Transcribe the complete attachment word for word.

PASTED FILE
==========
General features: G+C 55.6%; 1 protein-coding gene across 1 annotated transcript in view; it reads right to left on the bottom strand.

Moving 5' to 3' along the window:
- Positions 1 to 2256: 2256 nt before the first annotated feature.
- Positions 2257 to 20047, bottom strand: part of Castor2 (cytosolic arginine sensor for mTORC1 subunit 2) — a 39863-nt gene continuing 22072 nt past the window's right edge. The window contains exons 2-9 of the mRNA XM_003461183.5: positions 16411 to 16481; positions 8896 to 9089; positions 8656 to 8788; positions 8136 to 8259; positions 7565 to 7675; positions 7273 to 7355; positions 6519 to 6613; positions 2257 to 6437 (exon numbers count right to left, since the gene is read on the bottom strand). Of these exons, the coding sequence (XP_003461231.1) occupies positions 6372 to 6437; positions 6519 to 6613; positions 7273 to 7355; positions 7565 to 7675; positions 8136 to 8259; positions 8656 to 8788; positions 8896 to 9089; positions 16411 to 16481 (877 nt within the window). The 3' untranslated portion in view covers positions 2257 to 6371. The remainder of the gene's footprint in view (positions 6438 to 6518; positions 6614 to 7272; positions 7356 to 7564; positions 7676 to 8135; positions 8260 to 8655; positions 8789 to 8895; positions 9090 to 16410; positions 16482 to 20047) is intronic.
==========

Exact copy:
General features: G+C 55.6%; 1 protein-coding gene across 1 annotated transcript in view; it reads right to left on the bottom strand.

Moving 5' to 3' along the window:
- Positions 1 to 2256: 2256 nt before the first annotated feature.
- Positions 2257 to 20047, bottom strand: part of Castor2 (cytosolic arginine sensor for mTORC1 subunit 2) — a 39863-nt gene continuing 22072 nt past the window's right edge. The window contains exons 2-9 of the mRNA XM_003461183.5: positions 16411 to 16481; positions 8896 to 9089; positions 8656 to 8788; positions 8136 to 8259; positions 7565 to 7675; positions 7273 to 7355; positions 6519 to 6613; positions 2257 to 6437 (exon numbers count right to left, since the gene is read on the bottom strand). Of these exons, the coding sequence (XP_003461231.1) occupies positions 6372 to 6437; positions 6519 to 6613; positions 7273 to 7355; positions 7565 to 7675; positions 8136 to 8259; positions 8656 to 8788; positions 8896 to 9089; positions 16411 to 16481 (877 nt within the window). The 3' untranslated portion in view covers positions 2257 to 6371. The remainder of the gene's footprint in view (positions 6438 to 6518; positions 6614 to 7272; positions 7356 to 7564; positions 7676 to 8135; positions 8260 to 8655; positions 8789 to 8895; positions 9090 to 16410; positions 16482 to 20047) is intronic.